Magazine article The Spectator

Created, Not Begotten

Magazine article The Spectator

Created, Not Begotten

Article excerpt

Created, not begotten Mary Kenny PROMISCUITIES: A SECRET HISTORY OF FEMALE DESIRE by Naomi Wolf

Chatto, L12.99, pp. 272

The trouble really began when Simone de Beauvoir announced, `One is not born a woman, one becomes one.' From this single sentence comes most of the discourse, over the past 40 years, on the feminine condition. If one becomes a woman, how does that process occur?

In the 1960s, some very clever feminist writers dissected this process of becoming a woman: works like Eva Figes' Patriarchal Attitudes (a brilliant book), and Kate Millett's Sexual Politics profoundly influenced me at this time. I was also hugely impressed by Betty Friedan's The Feminine Mystique, which was simply smart journalism, but none the worse for that. Mrs Friedan showed that many American women were basically bored by married life in the suburbs, and in that boredom were searching for something more 'meaningful' than the mystique of femininity which Madison Avenue preached at them incessantly.

Fair enough. But the common de Beauvoir assumption underlying virtually all feminist writing was that the feminine condition was merely a `social construct': that it was something thrust upon women by society and by social conditioning. Girls played with dolls because 'society' told them to do so. Boys played with guns because 'society' persuaded them to do so. The claim that it is merely 'society' which makes us what we are has remained a dogma of feminism, and a dogma which has turned into a cul-de-sac. Anyone, such as the mad but extraordinary Camille Paglia, who suggests that men and women may be born, not made, is dismissed as a `biological determinist', than which no insult could cut deeper.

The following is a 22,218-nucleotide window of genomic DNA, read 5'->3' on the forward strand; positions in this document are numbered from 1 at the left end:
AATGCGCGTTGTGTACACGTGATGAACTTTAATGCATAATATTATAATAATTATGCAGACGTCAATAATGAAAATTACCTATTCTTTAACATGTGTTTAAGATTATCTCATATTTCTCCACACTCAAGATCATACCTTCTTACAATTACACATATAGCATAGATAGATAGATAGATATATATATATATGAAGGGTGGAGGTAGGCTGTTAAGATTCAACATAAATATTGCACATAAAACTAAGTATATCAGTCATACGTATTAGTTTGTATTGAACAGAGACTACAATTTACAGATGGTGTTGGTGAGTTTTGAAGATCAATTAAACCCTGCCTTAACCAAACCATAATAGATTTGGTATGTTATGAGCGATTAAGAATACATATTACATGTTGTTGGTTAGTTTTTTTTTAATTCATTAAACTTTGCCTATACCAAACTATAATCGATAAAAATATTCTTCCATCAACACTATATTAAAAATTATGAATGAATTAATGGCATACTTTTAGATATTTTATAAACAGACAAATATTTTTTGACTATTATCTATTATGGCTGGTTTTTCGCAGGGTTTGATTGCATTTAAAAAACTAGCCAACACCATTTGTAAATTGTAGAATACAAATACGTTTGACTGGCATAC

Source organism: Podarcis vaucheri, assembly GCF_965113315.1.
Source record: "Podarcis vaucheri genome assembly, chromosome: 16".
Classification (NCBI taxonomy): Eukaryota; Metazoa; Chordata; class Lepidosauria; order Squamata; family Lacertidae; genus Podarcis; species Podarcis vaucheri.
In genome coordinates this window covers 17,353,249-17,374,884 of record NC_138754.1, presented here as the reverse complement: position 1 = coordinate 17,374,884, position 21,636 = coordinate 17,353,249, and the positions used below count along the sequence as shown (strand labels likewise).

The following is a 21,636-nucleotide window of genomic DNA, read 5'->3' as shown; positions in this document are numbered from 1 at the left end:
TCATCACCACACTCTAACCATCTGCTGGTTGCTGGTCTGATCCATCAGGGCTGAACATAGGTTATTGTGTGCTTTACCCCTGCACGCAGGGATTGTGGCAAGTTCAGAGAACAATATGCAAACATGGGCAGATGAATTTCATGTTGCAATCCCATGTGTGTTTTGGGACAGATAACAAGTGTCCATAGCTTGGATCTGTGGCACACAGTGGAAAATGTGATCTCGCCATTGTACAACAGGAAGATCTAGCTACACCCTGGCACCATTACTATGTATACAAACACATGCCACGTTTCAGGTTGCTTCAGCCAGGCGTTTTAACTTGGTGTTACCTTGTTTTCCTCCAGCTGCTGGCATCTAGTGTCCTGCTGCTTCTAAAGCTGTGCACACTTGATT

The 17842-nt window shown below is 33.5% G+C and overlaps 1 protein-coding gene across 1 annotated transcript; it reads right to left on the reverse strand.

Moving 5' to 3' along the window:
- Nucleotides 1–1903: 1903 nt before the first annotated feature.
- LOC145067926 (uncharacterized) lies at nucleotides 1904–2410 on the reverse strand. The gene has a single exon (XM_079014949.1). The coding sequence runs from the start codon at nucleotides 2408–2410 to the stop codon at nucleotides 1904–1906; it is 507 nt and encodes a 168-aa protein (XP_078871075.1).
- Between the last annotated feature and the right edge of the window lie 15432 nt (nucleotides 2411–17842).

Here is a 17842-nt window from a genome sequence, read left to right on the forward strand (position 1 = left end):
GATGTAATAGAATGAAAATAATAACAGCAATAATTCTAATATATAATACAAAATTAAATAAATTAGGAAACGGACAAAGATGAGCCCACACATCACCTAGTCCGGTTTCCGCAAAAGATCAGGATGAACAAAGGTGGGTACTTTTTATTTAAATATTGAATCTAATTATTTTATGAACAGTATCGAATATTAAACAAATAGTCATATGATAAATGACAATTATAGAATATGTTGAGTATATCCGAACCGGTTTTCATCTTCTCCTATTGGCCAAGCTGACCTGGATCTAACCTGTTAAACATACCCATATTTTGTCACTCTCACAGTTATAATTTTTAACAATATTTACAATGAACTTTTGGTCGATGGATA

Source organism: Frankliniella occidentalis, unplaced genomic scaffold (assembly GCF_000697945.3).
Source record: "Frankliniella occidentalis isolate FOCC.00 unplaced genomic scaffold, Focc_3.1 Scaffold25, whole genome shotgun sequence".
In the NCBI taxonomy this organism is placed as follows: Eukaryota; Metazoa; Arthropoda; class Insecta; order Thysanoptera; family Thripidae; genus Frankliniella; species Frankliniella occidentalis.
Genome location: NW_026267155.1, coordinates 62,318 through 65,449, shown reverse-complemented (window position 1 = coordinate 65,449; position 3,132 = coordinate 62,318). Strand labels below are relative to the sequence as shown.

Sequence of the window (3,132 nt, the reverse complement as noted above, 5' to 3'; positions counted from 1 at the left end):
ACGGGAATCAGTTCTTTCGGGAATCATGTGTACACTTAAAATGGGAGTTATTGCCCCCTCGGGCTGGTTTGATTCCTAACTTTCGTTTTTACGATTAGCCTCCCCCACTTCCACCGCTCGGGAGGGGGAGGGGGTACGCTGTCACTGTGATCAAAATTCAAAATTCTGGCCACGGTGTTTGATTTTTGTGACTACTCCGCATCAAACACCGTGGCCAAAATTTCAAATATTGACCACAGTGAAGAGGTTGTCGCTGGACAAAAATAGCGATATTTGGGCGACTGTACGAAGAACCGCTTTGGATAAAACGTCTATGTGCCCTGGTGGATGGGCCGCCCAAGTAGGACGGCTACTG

This dogma of `social conditioning' underpinned Naomi Wolf's first, and highly successful work, The Beauty Myth, which was a world best-seller. It was an interesting tour d'horizon of the cost, the anxiety and the big bucks that go into the beauty business, but again it assumed that this pursuit of physical attraction was merely a `social construct'. No quarter was given to the notion that there might be something within us, even, whisper it, something biological which prompts our yearnings.

Promiscuities rests on the same old supposition: that some social agency 'creates' a woman. …

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